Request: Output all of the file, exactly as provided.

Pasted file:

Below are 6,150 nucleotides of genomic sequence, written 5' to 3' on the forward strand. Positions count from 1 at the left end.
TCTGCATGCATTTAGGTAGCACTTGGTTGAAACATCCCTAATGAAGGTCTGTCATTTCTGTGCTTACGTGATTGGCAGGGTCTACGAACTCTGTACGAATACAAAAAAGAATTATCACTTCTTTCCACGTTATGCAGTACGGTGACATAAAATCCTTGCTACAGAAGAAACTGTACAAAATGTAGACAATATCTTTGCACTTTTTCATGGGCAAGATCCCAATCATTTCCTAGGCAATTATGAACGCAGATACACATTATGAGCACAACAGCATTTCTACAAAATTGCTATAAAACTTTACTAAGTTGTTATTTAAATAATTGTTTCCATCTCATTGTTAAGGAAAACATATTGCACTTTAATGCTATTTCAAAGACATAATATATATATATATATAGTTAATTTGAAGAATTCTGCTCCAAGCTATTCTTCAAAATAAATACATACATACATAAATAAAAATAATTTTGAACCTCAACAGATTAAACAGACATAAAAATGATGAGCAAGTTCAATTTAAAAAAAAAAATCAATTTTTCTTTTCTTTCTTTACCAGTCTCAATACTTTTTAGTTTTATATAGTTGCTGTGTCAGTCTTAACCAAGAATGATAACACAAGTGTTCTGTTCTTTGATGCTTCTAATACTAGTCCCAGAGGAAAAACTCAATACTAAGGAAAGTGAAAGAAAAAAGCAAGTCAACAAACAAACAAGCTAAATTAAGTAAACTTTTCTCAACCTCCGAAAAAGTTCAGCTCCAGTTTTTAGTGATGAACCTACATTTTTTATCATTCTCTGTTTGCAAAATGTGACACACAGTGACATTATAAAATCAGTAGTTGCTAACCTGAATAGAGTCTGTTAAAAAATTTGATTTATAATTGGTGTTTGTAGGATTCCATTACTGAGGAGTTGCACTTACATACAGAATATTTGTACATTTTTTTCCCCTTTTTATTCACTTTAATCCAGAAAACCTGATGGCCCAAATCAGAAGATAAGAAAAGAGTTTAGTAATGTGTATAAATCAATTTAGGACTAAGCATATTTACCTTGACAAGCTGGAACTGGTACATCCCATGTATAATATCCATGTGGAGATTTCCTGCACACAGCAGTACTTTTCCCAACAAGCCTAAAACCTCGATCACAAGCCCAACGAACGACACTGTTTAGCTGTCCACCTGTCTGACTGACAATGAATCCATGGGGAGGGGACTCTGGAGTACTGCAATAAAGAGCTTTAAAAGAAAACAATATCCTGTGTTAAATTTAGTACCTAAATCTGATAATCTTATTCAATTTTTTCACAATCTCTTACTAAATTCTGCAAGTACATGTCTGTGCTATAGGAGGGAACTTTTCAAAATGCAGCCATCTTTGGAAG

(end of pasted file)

Below are 6,150 nucleotides of genomic sequence, written 5' to 3' on the forward strand. Positions count from 1 at the left end.
TCTGCATGCATTTAGGTAGCACTTGGTTGAAACATCCCTAATGAAGGTCTGTCATTTCTGTGCTTACGTGATTGGCAGGGTCTACGAACTCTGTACGAATACAAAAAAGAATTATCACTTCTTTCCACGTTATGCAGTACGGTGACATAAAATCCTTGCTACAGAAGAAACTGTACAAAATGTAGACAATATCTTTGCACTTTTTCATGGGCAAGATCCCAATCATTTCCTAGGCAATTATGAACGCAGATACACATTATGAGCACAACAGCATTTCTACAAAATTGCTATAAAACTTTACTAAGTTGTTATTTAAATAATTGTTTCCATCTCATTGTTAAGGAAAACATATTGCACTTTAATGCTATTTCAAAGACATAATATATATATATATATAGTTAATTTGAAGAATTCTGCTCCAAGCTATTCTTCAAAATAAATACATACATACATAAATAAAAATAATTTTGAACCTCAACAGATTAAACAGACATAAAAATGATGAGCAAGTTCAATTTAAAAAAAAAAATCAATTTTTCTTTTCTTTCTTTACCAGTCTCAATACTTTTTAGTTTTATATAGTTGCTGTGTCAGTCTTAACCAAGAATGATAACACAAGTGTTCTGTTCTTTGATGCTTCTAATACTAGTCCCAGAGGAAAAACTCAATACTAAGGAAAGTGAAAGAAAAAAGCAAGTCAACAAACAAACAAGCTAAATTAAGTAAACTTTTCTCAACCTCCGAAAAAGTTCAGCTCCAGTTTTTAGTGATGAACCTACATTTTTTATCATTCTCTGTTTGCAAAATGTGACACACAGTGACATTATAAAATCAGTAGTTGCTAACCTGAATAGAGTCTGTTAAAAAATTTGATTTATAATTGGTGTTTGTAGGATTCCATTACTGAGGAGTTGCACTTACATACAGAATATTTGTACATTTTTTTCCCCTTTTTATTCACTTTAATCCAGAAAACCTGATGGCCCAAATCAGAAGATAAGAAAAGAGTTTAGTAATGTGTATAAATCAATTTAGGACTAAGCATATTTACCTTGACAAGCTGGAACTGGTACATCCCATGTATAATATCCATGTGGAGATTTCCTGCACACAGCAGTACTTTTCCCAACAAGCCTAAAACCTCGATCACAAGCCCAACGAACGACACTGTTTAGCTGTCCACCTGTCTGACTGACAATGAATCCATGGGGAGGGGACTCTGGAGTACTGCAATAAAGAGCTTTAAAAGAAAACAATATCCTGTGTTAAATTTAGTACCTAAATCTGATAATCTTATTCAATTTTTTCACAATCTCTTACTAAATTCTGCAAGTACATGTCTGTGCTATAGGAGGGAACTTTTCAAAATGCAGCCATCTTTGGAAG